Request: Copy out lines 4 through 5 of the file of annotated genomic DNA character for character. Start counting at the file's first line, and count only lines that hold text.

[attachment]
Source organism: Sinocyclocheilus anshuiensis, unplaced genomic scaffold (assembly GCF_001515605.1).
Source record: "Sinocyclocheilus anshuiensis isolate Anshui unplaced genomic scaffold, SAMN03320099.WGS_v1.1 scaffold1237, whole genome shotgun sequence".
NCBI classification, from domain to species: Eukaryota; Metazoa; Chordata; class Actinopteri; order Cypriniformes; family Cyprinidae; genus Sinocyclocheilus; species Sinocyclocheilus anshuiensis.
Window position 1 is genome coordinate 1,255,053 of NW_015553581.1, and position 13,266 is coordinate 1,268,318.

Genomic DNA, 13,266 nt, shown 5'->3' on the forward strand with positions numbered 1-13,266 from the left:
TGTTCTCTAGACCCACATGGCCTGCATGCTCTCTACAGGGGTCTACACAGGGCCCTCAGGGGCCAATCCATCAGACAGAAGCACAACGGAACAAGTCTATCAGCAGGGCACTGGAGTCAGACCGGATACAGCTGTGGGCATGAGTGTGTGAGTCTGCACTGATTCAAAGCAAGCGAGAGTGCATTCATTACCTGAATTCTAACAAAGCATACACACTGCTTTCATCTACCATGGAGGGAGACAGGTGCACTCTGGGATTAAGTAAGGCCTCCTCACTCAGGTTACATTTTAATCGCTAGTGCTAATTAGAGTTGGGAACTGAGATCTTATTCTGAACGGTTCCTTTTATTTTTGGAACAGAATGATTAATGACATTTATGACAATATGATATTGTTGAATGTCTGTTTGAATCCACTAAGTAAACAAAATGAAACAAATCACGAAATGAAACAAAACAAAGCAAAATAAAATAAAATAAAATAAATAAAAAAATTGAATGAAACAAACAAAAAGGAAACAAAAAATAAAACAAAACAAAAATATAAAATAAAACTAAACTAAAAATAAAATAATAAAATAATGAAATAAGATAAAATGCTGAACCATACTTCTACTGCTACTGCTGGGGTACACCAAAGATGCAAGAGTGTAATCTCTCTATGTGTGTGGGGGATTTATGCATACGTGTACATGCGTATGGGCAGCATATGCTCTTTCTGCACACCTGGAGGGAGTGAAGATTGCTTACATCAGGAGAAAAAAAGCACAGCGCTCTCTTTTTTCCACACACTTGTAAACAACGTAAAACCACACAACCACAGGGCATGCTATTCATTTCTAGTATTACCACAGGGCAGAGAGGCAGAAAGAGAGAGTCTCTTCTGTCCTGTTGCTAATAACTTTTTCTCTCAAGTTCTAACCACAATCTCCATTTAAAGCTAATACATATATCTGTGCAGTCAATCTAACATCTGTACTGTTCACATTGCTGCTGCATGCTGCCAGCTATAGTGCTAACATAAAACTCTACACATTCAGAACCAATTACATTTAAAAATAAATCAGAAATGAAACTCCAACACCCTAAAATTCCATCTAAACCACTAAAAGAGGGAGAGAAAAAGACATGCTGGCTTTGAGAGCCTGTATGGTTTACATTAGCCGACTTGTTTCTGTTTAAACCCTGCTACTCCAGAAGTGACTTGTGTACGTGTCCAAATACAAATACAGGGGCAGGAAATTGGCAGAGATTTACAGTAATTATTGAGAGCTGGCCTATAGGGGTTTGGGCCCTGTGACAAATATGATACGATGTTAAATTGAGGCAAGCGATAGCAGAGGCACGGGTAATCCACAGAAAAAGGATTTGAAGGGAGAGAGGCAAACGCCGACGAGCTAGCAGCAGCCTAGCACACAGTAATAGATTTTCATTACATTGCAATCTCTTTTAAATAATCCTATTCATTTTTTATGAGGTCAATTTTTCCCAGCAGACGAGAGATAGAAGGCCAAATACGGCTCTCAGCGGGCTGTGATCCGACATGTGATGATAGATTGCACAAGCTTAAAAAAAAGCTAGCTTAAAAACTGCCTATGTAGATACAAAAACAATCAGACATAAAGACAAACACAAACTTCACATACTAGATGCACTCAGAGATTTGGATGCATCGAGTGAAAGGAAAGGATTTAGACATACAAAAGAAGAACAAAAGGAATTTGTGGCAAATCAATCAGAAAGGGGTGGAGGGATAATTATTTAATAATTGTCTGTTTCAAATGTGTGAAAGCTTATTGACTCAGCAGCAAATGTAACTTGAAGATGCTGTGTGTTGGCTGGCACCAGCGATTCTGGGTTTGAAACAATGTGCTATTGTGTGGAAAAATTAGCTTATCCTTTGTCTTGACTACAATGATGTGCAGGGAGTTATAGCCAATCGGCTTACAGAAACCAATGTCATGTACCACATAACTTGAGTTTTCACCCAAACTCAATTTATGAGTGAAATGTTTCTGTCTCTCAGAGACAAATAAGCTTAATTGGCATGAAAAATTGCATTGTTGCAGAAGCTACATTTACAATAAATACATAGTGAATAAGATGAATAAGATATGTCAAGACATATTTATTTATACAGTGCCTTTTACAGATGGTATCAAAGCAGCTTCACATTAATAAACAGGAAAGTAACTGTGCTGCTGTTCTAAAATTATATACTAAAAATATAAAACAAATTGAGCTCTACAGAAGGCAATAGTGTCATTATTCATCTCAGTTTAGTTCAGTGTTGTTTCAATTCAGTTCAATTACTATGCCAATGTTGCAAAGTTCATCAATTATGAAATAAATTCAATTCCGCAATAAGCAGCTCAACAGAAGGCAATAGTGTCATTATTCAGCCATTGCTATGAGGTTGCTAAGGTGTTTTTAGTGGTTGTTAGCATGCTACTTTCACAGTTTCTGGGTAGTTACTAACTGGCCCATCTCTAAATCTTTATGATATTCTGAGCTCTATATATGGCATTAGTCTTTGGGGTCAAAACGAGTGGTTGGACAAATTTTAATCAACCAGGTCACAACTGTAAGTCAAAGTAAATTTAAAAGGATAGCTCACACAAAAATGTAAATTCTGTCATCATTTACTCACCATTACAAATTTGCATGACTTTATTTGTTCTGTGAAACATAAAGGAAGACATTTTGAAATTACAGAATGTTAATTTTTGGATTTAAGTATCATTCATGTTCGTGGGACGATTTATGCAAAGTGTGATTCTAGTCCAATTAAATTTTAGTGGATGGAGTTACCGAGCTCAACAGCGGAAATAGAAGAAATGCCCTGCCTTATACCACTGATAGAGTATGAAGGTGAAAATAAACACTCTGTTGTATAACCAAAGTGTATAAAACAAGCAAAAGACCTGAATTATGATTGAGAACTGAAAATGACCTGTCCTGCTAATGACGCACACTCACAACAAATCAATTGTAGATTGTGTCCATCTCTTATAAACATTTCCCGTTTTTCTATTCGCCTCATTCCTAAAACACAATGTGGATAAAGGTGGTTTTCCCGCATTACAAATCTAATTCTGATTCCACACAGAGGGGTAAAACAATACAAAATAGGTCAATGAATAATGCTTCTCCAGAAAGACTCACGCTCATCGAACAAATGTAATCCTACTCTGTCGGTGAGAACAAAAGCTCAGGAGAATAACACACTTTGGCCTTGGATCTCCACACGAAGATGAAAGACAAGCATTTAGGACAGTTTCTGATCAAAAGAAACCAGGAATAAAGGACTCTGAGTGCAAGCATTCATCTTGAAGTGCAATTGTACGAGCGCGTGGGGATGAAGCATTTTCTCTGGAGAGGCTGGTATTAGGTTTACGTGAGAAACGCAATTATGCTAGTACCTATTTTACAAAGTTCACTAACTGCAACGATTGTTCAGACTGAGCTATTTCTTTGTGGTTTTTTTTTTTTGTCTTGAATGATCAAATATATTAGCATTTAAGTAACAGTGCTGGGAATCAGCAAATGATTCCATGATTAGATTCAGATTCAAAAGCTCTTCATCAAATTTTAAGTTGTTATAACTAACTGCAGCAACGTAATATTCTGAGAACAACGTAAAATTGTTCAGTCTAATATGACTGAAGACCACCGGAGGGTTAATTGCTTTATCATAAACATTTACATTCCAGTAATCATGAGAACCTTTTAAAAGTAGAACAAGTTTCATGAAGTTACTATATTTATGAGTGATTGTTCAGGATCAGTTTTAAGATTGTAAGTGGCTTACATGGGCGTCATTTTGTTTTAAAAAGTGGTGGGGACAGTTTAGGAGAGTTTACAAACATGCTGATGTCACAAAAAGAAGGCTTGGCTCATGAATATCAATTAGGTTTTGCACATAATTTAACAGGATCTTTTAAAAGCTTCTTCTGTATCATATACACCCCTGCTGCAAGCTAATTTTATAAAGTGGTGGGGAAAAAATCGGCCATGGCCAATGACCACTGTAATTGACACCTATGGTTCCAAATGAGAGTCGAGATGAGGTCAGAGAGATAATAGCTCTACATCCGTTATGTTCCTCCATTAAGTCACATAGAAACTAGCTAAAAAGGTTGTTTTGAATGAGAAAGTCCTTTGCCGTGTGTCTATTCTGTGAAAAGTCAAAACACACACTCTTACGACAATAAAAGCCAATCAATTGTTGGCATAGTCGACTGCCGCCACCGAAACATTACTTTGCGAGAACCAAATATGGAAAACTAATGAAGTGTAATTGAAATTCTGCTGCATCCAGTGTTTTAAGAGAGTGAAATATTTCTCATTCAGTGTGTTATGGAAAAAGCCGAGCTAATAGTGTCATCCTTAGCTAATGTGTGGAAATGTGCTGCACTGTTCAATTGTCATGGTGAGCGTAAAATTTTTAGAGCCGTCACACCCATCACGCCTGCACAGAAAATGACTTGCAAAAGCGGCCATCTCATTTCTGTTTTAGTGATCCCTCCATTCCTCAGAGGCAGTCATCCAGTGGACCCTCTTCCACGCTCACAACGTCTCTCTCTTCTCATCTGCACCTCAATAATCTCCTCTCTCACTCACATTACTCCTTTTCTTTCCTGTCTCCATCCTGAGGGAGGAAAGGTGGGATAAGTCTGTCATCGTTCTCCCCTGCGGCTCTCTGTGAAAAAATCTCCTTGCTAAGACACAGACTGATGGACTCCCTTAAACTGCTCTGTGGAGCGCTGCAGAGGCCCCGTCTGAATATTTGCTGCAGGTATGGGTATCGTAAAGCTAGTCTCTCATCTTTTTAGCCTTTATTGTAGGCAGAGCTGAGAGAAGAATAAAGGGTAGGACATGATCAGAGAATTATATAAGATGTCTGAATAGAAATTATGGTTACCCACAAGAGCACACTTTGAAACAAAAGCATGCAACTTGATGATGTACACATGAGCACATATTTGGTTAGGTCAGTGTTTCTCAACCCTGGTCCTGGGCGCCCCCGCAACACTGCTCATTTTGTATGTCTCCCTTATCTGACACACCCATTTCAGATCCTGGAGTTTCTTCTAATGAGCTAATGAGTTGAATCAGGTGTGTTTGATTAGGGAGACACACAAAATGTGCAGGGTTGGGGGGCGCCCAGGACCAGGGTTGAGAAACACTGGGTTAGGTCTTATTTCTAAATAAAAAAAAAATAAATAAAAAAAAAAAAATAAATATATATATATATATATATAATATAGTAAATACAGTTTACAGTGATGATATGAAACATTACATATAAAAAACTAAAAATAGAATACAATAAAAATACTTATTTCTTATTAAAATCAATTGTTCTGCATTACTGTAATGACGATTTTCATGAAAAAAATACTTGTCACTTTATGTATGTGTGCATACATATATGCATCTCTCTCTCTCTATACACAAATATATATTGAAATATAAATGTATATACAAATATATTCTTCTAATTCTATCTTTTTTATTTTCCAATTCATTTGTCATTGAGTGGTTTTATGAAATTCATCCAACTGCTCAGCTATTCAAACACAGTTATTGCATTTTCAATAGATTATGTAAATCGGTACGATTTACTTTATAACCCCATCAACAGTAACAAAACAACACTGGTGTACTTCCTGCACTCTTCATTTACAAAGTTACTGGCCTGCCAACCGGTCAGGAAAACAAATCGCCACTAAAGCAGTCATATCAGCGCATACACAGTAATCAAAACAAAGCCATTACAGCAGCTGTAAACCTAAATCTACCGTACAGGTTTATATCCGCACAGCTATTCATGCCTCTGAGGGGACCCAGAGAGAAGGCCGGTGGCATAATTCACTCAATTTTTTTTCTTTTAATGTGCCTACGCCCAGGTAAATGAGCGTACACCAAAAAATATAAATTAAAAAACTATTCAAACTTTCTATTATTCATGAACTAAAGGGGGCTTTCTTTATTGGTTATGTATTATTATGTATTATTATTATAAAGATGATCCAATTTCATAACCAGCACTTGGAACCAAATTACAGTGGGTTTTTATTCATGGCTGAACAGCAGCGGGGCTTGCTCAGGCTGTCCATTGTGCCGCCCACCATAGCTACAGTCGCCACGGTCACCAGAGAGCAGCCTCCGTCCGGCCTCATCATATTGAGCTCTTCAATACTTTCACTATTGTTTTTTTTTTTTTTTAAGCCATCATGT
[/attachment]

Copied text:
Window position 1 is genome coordinate 1,255,053 of NW_015553581.1, and position 13,266 is coordinate 1,268,318.

Genomic DNA, 13,266 nt, shown 5'->3' on the forward strand with positions numbered 1-13,266 from the left: